This Puzzling Life
Downtown Victoria creative duo Andrew Azzopardi and Tinka Robev hadn’t planned for Puzzle Lab’s overnight national success in December 2020. The stunning, algorithm-driven, laser-cut wooden puzzles were intended as a pandemic arts project to “encompass our passion for beautiful aesthetics, computational design, digital fabrication and good old-fashioned analog fun,” shares co-founder Tinka Robev. But the minute the word got out, they were swamped.
The two creatives have learned a lot over the past four and a half months since launching the new product line. One of the most surprising is there is no set demographic to puzzlers; they’ve found Puzzle Lab fans in all age groups and walks of life! The pandemic caused a major boom in demand for puzzles worldwide as people sought at-home activities. They now offer custom puzzles and have been approached to supply durable and sustainable educational puzzles as well as meaningful custom corporate gifts and speaker gifts.
To help support fellow artists impacted by the lack of art shows, festivals and other key showcasing opportunities, Puzzle Lab launched a call for artist submissions. Selected works for puzzles qualified for a one-time payment or ongoing royalties—a solid example of creatives supporting creatives. They received more than 500 submissions from a wide variety of artists across the nation. Local artists included Joanne Thomson, Marie Metaphor, Kay Gallivan, Miki Morita, and the former City of Victoria Artist in Residence (now back in Powell River), Luke Ramsey.
Puzzle Lab’s technology draws from Andrew’s knowledge of parametric, computational and generative design (practices involving writing custom computer algorithms to generate highly complex geometry) and digital fabrication (using robots like a laser cutter, 3D printer and CNC router to cut those complex shapes). The algorithm for the puzzles is inspired by coral formation. Tinka is the brains and eyes behind the outward-facing identity, aesthetic, and voice of the brand.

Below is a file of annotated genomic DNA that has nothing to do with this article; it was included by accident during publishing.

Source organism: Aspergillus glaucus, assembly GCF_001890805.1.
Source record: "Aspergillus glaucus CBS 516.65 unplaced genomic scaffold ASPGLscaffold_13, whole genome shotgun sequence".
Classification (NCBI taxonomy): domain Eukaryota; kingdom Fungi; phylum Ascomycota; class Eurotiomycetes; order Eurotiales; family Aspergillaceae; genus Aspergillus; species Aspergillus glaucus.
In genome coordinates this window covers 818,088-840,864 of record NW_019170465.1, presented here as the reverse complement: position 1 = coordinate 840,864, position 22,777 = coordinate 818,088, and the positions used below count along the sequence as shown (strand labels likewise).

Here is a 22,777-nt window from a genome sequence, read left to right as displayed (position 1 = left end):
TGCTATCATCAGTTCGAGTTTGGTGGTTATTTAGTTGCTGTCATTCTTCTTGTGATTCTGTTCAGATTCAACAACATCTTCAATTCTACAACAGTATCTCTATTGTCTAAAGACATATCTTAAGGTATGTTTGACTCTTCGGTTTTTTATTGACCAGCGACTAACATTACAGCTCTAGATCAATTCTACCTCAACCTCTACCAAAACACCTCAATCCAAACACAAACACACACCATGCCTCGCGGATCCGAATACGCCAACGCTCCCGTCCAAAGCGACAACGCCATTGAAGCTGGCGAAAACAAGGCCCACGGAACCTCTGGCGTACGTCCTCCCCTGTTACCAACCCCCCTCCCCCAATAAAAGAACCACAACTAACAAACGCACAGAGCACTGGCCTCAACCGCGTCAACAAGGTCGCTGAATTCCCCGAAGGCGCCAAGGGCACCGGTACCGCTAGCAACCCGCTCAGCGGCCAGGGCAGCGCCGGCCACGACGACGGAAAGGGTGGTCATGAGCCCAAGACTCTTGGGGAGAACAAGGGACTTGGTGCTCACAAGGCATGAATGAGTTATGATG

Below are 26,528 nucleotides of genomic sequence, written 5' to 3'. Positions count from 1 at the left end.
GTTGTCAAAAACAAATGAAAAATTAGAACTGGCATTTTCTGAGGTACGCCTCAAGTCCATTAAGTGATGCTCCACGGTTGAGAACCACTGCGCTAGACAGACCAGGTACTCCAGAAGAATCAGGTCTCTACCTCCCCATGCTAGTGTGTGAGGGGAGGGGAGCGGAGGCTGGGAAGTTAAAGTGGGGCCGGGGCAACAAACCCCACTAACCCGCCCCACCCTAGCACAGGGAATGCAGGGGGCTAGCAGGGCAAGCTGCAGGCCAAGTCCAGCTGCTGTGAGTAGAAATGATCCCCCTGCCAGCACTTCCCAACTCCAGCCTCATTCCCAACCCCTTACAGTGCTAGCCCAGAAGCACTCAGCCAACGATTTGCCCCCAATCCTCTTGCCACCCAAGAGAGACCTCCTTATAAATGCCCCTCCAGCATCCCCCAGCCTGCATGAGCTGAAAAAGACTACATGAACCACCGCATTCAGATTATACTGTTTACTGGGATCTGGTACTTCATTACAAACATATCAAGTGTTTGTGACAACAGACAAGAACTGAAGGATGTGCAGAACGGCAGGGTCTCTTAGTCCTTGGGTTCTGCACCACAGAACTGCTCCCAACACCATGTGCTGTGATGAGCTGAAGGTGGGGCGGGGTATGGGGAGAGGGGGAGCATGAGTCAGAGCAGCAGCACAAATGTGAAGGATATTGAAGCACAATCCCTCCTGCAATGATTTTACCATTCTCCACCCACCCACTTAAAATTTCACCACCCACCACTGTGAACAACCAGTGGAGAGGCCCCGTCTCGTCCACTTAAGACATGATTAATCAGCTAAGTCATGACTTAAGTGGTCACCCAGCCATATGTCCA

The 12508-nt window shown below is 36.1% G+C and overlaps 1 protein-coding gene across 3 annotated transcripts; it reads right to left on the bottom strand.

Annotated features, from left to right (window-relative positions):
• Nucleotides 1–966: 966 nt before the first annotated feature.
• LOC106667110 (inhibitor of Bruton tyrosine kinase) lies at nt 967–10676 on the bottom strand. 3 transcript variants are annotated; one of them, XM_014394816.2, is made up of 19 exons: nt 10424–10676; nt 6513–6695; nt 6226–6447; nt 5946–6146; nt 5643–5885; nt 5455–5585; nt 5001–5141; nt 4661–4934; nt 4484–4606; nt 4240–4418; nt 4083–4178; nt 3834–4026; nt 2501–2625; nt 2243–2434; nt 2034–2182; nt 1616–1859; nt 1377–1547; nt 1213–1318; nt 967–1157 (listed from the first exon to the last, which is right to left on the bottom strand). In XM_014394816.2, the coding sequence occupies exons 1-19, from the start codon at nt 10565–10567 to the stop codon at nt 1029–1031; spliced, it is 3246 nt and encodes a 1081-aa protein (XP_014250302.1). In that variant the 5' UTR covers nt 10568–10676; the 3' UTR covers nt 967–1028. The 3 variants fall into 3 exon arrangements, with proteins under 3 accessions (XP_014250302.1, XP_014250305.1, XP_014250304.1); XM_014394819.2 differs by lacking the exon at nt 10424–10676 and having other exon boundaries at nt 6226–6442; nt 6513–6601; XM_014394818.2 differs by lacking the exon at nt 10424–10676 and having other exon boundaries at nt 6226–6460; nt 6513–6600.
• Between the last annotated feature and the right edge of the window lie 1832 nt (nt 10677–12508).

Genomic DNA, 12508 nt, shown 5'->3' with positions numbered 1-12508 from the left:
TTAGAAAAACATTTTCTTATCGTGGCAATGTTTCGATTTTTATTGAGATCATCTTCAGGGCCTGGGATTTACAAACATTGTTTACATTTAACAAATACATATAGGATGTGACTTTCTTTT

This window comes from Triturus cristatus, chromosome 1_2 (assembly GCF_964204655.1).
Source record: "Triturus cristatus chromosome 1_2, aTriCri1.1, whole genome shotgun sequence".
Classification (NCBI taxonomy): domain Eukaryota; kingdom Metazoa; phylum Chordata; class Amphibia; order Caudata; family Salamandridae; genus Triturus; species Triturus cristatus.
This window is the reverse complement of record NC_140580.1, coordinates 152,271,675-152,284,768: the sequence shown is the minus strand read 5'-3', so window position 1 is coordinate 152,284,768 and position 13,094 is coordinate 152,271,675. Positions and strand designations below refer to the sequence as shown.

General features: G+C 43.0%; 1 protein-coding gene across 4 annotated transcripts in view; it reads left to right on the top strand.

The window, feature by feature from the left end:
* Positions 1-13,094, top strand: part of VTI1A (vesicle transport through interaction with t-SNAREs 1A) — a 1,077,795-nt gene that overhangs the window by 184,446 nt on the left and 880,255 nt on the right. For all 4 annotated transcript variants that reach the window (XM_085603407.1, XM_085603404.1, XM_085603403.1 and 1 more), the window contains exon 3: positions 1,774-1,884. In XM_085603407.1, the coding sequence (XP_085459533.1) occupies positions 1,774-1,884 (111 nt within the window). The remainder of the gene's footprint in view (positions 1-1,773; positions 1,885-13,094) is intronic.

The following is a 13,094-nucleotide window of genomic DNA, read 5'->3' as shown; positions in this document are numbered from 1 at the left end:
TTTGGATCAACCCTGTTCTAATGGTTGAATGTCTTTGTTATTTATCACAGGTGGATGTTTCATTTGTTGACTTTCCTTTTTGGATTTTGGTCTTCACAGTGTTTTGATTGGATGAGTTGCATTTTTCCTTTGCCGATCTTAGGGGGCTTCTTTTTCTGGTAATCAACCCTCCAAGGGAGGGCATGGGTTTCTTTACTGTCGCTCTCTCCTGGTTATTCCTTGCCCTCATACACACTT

Tinka and Andrew met at the University of Waterloo School of Architecture. In 2014, they started dating and moved to Victoria to start Studio Robazzo, a creative multi-disciplinary design agency. They set up shop in a large two-level warehouse space on Douglas St in 2015 and never looked back. “Downtown Victoria is such a breath of fresh air,” explains Andrew, “it’s so invigorating to live and work in a place where people, by default, support each other. We never could have started the studio the way that we did (low-budget, no connections) back in Toronto, where we’re originally from, and we owe a lot to the thriving community-centric ideologies that seem to pervade this beautiful city.”
No strangers to entrepreneurial pursuits, in their first year, they created West Coasters, stackable coasters made from locally sourced driftwood. What began as a small, bootstrapped operation ended up selling more than 120,000 locally and internationally. They wound the enterprise down after four years once they realised it no longer aligned with their high-tech direction. In many ways, Puzzle Lab is their next-level West Coaster.